On a Chalk Hillside – April 2024

Published: April 3, 2024

This being a gardening column you would naturally expect me to major on all the ferns I have collected into my new fern bed, and I will be introducing some of the plants in between my explanation of how we created the fern bed planting opportunity on our new bit of chalk hillside in this article and continuing with more planting details next month. To give you a taste, here is the schematic plan of the bed with the planting list himself painted for me in February '21 :-

Some ferns I bought, and some I collected from elsewhere in my garden, or other people's.


This is how a lot of my visits to family and friends end – with a box or bag full of plants dug from their garden – in this case, after our visit to my step mum in Nov '19 I mentioned last month, I came away with many Harts Tongue Ferns (), Male Ferns (Dryopteris felix-mas), and a few roots of Chinese lanterns () for our garden. All of the ferns were dug out of crevices in her drystone wall or steps, and I have learned over the years of doing this that they need to grow on in pots for a while before putting into the garden as they are generally too small to survive as I rarely get all the root out with them when I lever them out.

Our efforts to create such a big change to the contours of this garden were done in stages, during the “building months” which in our case is generally later September – November, and depending on the weather Jan-March each year when we are less involved with sowing/growing/weeding/watering and general horticulture in both the decorative and vegetable gardens. So bits had been done to the hillside such as removing the flags on the old patio; breaking up the concrete block under some of them; and beginning to clear the site of turf in previous years but starting to dig out the hillside began in earnest in September '17.

Here's an early shot:-


What I am doing is working across in a layer, taking it down to roughly the same depth, then starting again back at the beginning and doing it again, and again, until we reached the required depth. This was done with forks and pickaxes to loosen; spades to shovel out (a shovel is too heavy for me to wield) and then barrowed away for disposal. As you can see below, some material is kept for either hardcore; backfill behind the gabion wall; or even a smattering of topsoil I hoped to reuse:-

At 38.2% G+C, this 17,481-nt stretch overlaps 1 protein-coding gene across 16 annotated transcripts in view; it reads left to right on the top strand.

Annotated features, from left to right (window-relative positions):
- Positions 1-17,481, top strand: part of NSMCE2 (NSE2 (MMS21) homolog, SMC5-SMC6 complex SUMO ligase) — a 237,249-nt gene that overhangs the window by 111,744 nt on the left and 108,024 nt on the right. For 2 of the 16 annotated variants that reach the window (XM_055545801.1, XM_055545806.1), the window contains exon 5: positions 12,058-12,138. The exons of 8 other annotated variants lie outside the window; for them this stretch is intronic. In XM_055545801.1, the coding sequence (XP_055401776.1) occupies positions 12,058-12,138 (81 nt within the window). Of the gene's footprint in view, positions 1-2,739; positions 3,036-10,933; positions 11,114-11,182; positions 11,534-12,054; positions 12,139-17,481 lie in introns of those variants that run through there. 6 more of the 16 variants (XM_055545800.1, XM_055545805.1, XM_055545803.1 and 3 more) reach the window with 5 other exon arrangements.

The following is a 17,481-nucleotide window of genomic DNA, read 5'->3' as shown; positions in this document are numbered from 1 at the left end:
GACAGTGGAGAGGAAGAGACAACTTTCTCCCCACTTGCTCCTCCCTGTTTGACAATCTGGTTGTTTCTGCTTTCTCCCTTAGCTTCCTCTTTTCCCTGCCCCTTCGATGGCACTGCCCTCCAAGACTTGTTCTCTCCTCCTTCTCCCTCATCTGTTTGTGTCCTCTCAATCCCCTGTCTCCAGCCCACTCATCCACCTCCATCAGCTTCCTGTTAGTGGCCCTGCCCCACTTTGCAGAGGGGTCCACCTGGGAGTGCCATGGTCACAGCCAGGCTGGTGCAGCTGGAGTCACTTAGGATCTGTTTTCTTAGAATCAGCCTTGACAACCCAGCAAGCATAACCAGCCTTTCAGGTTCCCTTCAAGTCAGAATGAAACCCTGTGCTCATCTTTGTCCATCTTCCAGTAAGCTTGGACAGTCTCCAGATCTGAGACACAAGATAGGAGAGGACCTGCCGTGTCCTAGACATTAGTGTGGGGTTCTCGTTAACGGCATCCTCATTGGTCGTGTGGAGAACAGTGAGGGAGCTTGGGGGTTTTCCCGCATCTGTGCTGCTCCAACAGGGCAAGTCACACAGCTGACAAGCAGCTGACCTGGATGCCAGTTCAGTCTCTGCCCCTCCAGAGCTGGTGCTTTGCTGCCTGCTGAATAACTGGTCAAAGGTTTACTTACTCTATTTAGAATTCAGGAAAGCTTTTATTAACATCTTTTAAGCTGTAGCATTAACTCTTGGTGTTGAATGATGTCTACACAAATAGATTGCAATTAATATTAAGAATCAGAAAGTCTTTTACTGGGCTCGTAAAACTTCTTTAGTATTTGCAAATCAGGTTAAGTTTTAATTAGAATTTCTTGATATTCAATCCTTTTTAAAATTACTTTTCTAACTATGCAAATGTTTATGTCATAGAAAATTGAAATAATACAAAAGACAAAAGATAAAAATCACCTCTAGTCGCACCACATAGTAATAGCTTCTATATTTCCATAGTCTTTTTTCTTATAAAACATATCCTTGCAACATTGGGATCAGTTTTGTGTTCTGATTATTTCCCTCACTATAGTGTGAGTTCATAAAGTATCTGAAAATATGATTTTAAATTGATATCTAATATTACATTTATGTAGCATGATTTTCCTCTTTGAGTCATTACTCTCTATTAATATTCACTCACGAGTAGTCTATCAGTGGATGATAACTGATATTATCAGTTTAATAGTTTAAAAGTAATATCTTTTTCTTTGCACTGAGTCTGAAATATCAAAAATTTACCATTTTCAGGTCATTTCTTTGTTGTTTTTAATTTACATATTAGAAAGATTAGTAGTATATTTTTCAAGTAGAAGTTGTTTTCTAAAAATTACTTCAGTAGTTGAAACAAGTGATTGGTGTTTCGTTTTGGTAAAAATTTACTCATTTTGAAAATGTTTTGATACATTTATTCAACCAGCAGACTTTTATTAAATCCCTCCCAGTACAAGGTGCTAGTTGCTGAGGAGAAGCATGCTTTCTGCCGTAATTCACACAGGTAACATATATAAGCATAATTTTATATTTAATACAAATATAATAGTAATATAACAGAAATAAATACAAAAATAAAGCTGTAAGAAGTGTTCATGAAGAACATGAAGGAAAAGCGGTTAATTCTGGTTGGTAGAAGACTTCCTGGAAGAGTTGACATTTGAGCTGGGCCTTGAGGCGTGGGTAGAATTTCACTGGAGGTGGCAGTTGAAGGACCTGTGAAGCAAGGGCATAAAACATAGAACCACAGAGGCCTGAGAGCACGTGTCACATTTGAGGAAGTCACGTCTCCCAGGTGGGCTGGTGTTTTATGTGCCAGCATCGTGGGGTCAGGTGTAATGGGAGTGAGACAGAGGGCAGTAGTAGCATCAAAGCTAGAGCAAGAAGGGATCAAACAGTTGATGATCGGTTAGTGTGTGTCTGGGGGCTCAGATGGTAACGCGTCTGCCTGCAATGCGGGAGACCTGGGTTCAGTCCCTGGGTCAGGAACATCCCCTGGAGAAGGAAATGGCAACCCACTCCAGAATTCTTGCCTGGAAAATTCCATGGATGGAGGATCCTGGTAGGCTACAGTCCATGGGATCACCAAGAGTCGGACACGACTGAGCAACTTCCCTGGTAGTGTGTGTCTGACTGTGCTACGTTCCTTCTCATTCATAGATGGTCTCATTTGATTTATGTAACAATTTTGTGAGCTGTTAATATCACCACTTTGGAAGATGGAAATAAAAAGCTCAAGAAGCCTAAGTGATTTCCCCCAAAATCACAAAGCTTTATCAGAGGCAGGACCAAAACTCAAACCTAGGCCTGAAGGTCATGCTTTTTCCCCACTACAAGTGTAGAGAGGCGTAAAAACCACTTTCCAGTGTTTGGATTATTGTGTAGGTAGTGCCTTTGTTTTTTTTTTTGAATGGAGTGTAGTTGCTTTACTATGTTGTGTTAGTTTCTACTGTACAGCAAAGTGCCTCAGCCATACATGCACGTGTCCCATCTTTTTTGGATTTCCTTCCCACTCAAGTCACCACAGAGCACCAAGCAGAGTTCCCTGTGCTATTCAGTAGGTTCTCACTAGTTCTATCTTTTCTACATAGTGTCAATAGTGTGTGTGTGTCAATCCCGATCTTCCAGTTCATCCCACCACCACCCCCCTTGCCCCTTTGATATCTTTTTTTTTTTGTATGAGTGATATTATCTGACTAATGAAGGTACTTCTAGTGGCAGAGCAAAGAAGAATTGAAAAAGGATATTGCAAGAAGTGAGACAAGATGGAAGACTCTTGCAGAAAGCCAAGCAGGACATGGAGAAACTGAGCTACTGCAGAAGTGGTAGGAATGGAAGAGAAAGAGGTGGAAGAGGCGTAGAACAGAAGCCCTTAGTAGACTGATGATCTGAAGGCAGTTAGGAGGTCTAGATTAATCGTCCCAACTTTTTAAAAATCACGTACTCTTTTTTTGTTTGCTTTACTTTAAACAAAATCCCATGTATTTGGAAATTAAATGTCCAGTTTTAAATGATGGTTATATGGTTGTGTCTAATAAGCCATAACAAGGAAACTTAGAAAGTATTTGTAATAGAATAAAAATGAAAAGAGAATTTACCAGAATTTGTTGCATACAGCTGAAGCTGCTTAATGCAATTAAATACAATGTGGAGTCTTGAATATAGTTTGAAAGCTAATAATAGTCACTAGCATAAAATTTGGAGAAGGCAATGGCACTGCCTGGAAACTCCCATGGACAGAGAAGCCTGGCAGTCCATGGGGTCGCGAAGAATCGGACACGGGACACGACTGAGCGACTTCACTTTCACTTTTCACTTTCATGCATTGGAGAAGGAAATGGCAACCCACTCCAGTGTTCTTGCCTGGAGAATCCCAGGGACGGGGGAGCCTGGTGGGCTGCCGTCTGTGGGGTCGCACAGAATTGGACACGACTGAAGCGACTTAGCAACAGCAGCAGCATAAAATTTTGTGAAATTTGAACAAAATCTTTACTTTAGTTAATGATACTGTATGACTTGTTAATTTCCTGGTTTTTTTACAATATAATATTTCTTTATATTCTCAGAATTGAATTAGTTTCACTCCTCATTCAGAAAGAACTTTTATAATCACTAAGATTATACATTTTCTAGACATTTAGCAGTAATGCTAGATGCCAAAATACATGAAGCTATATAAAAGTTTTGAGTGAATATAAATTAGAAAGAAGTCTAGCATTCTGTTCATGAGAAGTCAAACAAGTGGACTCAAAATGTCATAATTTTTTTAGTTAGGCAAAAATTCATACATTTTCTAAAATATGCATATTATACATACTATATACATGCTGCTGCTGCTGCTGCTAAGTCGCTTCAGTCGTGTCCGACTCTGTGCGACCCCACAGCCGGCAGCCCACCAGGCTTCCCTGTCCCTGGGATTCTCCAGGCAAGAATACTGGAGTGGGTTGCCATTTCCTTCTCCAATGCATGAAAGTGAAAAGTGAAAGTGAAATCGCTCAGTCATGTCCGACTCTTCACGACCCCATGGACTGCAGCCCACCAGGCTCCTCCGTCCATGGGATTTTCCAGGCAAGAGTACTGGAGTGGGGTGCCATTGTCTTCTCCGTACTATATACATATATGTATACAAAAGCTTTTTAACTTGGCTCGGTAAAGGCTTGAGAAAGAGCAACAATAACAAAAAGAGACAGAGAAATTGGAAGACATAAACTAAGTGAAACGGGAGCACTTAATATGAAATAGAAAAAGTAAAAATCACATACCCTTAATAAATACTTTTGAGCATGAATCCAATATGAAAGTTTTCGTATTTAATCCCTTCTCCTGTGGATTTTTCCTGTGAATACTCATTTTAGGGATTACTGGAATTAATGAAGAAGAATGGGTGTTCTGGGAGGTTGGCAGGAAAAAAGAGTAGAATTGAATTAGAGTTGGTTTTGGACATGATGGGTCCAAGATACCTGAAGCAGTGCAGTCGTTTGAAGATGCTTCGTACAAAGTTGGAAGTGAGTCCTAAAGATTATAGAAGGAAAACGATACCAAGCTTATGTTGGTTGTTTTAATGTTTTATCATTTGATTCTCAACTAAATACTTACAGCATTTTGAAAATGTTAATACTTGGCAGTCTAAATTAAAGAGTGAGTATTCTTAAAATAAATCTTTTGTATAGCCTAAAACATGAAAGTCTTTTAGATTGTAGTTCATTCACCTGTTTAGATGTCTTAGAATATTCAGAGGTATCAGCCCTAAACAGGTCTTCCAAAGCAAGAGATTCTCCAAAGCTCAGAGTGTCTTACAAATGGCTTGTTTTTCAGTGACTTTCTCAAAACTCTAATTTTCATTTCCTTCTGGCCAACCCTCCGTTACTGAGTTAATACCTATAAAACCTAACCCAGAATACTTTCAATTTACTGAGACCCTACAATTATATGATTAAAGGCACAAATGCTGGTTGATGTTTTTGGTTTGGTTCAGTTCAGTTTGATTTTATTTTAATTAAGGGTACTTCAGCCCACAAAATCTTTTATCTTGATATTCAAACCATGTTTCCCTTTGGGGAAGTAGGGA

By the end of November, I had cut into the chalk hillside so much that we had shuttering up to stop the fine chalk from collapsing onto me as I worked:-


You might have been forgiven for thinking we were making headway. However, with the storms in the following fortnight, the shuttering had collapsed by mid-December. Himself had an operation on his hand at the end of November, which put paid to anything else happening on this project til the following September. We then had to make good the subsided materials, and sort out our levels, before starting to put in a hardcore base for the gabions to sit on:-


As you can see from the photo we consumed our own smoke, with the concrete recovered from the patio that had been dismantled. All this I carried to the position for himself to smash up with the lump hammer. A slow job for both of us.

As an aside to all this building work, having been inspired by the Fernery at Kingston Lacy – which is underplanted with snowdrops among the deciduous ferns, I also wanted to include snowdrops, and too. Here's a couple of shots of the fernery on our visit in February 2016 to give you an idea:-


So I have included two types of snowdrops in our fern bed – Galanthus nirvalis as you can see above, and Galanthus woronowi which are a brighter green leafed snowdrop, as well as the Fritillaria meleagris, here in our fern bed with the Woodwardia fimbriata fern behind on 11th April 2022 :-